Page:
Tuesday, October 9, 2007

Salvador Dali

Almost one year ago, I posted a drawing of A Young Girl by Haley and compared it to a drawing by Salvador Dali titled "Imaginary Portrait of Lautreamont at age 19 Obtained by the Paranoic-Critical Method" which is hanging in the Chicago Art Institute. However, at the time I posted "A Young Girl", I could not recall the title of the Dali sketch, so my description and comparison were incomplete. I recently stumbled across this sketch by Vee mack (posted above), which provides that information and a very rough sketch of how the Dali drawing appears - very rough! Dali's sketch is brilliantly and softly rendered in such a way that his pencil work looks much more painterly than any drawing I have ever seen.

While I am impressed with Dali's technical expertise, the philosophical ideas represented by Surrealism (and Dada) are of the most destructive form. Consider the definitions given in the Surrealist Manifesto:

Breton wrote the manifesto of 1924 (another was issued in 1929) that defines the purposes of the group and includes citations of the influences on Surrealism, examples of Surrealist works and discussion of Surrealist automatism. He defined Surrealism as:

Surrealism, n. Pure psychic automatism, by which one proposes to express, either verbally, in writing, or by any other manner, the real functioning of thought. Dictation of thought in the absence of all control exercised by reason, outside of all aesthetic and moral preoccupation.

Encyclopedia: Surrealism. Philosophy. Surrealism is based on the belief in the superior reality of certain forms of previously neglected associations, in the omnipotence of dream, in the disinterested play of thought. It tends to ruin once and for all other psychic mechanisms and to substitute itself for them in solving all the principal problems of life.

Wikipedia offers this further definition:

The English word "Surrealism" is a mis-translation of the French word "Surréalisme." The correct translation should be "Superrealism." Breton somewhere said that the "surréel is to the réel what the surnaturel is to the naturel." English-speakers say "supernatural". The reason why this matters is that the prefix "surr-" in English is often, not always, associated with the Latin prefix "sub" e.g. surreptitious (Fr. subreptice), surrogate (Fr. subrogé), implying exactly the opposite of the intended meaning.

Breton would later qualify the first of these definitions by saying "in the absence of conscious moral or aesthetic self-censorship," and by his admission through subsequent developments, that these definitions were capable of considerable expansion.

This excerpt from the above definition sums up the destructive nature of surreal/dada thought: "Dictation of thought in the absence of all control exercised by reason, outside of all aesthetic and moral preoccupation." The call of the surrealist is to pursue a world view that elevates dreams, chaos, deconstruction and self-absorption in opposition to any moral or reasonable "preoccupation". No moral compass. No reliance on reason. The subversion of aesthetics (beauty). What is the natural consequence of such a world view? Imagine such a world as the surrealist propose. Oh, don't imagine it, just watch TV and read the Newspaper.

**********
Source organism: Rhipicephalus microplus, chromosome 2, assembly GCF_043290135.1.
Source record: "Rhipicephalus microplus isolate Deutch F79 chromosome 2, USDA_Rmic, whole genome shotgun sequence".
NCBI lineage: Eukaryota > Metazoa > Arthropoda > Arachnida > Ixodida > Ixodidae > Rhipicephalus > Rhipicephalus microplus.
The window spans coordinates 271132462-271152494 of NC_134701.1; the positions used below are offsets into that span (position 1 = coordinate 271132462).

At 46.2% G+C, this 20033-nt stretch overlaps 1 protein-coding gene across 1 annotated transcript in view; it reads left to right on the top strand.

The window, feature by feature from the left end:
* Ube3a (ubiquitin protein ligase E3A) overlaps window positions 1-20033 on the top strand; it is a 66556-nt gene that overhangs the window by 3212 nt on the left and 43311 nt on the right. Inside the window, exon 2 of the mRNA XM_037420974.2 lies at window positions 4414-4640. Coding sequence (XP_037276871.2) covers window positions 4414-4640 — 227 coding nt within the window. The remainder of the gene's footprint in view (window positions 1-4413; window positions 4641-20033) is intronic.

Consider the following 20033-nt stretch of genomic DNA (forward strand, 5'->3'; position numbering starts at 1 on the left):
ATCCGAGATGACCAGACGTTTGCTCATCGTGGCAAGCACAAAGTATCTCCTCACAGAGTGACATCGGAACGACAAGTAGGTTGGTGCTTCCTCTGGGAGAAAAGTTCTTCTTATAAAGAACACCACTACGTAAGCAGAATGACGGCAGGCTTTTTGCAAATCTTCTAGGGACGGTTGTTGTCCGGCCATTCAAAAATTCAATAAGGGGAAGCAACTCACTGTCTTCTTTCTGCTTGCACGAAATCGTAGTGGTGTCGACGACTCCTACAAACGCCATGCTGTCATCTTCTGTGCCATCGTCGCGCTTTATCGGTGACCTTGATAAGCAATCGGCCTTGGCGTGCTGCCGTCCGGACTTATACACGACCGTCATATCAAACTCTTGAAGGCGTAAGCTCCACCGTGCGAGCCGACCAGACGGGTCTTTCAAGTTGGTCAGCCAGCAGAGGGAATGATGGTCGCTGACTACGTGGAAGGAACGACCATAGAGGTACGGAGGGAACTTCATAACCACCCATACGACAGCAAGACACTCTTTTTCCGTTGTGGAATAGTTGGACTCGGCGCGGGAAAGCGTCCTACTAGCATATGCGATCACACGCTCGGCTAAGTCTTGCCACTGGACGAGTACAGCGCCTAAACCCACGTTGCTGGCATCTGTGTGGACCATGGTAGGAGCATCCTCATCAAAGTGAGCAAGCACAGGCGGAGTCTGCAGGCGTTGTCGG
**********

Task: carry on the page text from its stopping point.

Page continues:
If you think I am exaggerating, consider the quotes of surrealists posted at Wikipedia:
  • "I could spend my whole life prying loose the secrets of the insane. These people are honest to a fault, and their naiveté has no peer but my own."
  • "We are still living under the reign of logic: this, of course, is what I have been driving at. But in this day and age logical methods are applicable only to solving problems of secondary interest."
  • "Let us not mince words: the marvelous is always beautiful, anything marvelous is beautiful, in fact only the marvelous is beautiful."
  • "Surrealism will usher you into death, which is a secret society. It will glove your hand, burying therein the profound M with which the word Memory begins."
  • "Surrealism does not allow those who devote themselves to it to forsake it whenever they like. There is every reason to believe that it acts on the mind very much as drugs do; like drugs, it creates a certain state of need and can push man to frightful revolts."
  • "In this realm as in any other, I believe in the pure Surrealist joy of the man who, forewarned that all others before him have failed, refuses to admit defeat, sets off from whatever point he chooses, along any other path save a reasonable one, and arrives wherever he can."
  • "It is living and ceasing to live which are imaginary solutions. Existence is elsewhere."
  • "The simplest Surrealist act consists of dashing down into the street, pistol in hand, and firing blindly, as fast as you can pull the trigger, into the crowd."
The Surrealist Manifesto was written in 1924. Do you see how artists and philosophers, even from as far back as the 1920s, have influenced the thinking of unwitting teenagers of the present? The last two quotes, in particular, echo the madness of the Columbine shootings. Never fall for the mistaken notion that the ideas of distant philosophers and academics do not eventually appear in the hearts and minds of the common man.


Anonymous said...

so... are you a surrealist?

Veemack said...

As a young man, I would have answered "yes" to that question because I was fascinated by the images of Dali and Magritte. And I was intrigued by the idea of artwork and fiction that was (or looked like) a raw representation of a dream. I am still fascinated by dreams but I do not want to use them as a "rule of life". The point of my post was to reveal that Surrealism as a philosophy is not something lofty but rather a chaotic, self-centered and destructive world-view that has pervaded our culture whether we recognize it by the name "surrealism", or not. Am I a surrealist? Absolutely not. I am a Christian.